It is true: error has no rights and partial truth only has partial rights. However, even if a person were to get their way completely wrong, they do not lose their dignity. And this dignity implies no compulsion and the guarantee that they can freely live out their religious quest. The conciliar declaration Dignitatis Humanae is outright on this: “Injury therefore is done to the human person and to the very order established by God for human life, if the free exercise of religion is denied in society, provided just public order is observed” (no. 3). An ideal echo to this text can be found in a Syrian Islamic thinker who died recently, Jawdat Said. In his Concept of Change he writes: “You will not resolve the problem of change if you do not love those who differ from you. But how can we do this? How can we love error? And those who commit it? […] We have to love the sick and hate the sickness: this way we lift ourselves to a higher level. Jesus, may peace be with him, was not asking the impossible when he said: ‘Love your enemies’ (Mt 5:44).”[3] The ultimate and most solid foundation of religious freedom is therefore not indifference, “each to their own”, or the resigned pessimism of “who can ever know the truth?”, but love for the other.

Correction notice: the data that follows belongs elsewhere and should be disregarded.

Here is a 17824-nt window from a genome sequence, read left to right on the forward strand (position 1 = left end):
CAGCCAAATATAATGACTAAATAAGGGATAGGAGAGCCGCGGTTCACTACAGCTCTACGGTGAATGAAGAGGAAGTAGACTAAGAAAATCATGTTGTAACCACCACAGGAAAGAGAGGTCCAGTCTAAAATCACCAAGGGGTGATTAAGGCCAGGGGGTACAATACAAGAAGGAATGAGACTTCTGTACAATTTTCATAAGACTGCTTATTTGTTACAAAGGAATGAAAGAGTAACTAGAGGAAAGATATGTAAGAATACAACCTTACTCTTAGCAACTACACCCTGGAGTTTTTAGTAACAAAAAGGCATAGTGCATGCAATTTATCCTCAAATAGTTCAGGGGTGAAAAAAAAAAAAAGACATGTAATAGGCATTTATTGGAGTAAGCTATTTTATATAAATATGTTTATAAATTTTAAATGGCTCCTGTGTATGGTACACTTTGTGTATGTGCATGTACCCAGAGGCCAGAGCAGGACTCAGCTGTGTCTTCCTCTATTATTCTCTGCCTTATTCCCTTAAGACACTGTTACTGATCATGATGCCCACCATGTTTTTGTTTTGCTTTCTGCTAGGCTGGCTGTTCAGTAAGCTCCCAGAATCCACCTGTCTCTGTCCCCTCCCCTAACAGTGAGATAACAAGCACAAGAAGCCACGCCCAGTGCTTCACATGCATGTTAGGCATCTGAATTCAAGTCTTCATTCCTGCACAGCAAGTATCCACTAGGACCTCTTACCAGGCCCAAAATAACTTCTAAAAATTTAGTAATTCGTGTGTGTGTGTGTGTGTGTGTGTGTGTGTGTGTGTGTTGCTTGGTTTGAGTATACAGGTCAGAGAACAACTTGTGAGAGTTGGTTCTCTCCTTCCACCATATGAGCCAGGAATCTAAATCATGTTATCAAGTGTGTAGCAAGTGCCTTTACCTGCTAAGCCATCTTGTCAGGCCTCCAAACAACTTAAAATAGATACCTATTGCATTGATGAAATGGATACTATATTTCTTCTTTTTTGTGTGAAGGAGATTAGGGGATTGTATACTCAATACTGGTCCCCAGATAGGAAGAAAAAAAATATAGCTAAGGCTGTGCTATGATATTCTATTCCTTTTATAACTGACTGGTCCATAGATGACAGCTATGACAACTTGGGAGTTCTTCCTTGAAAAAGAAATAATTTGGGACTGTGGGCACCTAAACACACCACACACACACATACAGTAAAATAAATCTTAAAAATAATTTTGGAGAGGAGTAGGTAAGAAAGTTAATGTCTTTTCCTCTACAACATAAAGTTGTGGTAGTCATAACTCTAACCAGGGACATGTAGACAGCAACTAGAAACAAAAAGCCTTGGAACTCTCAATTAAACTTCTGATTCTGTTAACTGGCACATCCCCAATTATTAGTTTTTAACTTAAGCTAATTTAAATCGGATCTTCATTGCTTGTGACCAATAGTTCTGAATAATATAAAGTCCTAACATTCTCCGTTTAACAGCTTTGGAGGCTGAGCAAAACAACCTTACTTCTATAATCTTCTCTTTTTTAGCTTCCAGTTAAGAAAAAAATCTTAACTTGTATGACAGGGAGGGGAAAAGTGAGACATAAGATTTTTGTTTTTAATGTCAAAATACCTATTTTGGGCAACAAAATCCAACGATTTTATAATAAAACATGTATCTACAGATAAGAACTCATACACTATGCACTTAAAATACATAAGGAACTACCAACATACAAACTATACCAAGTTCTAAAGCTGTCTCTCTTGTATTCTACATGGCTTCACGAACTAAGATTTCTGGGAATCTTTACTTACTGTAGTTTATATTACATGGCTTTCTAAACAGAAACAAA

While these statements may seem too lofty for our everyday problems, they are actually crucial at the political level too. Indeed, religious freedom is the first rung on the ladder of freedom. If forced in their conscience, sooner or later human beings will be forced in everything else too. If free in their conscience, their freedom will tend to spread to the other aspects of social and political life.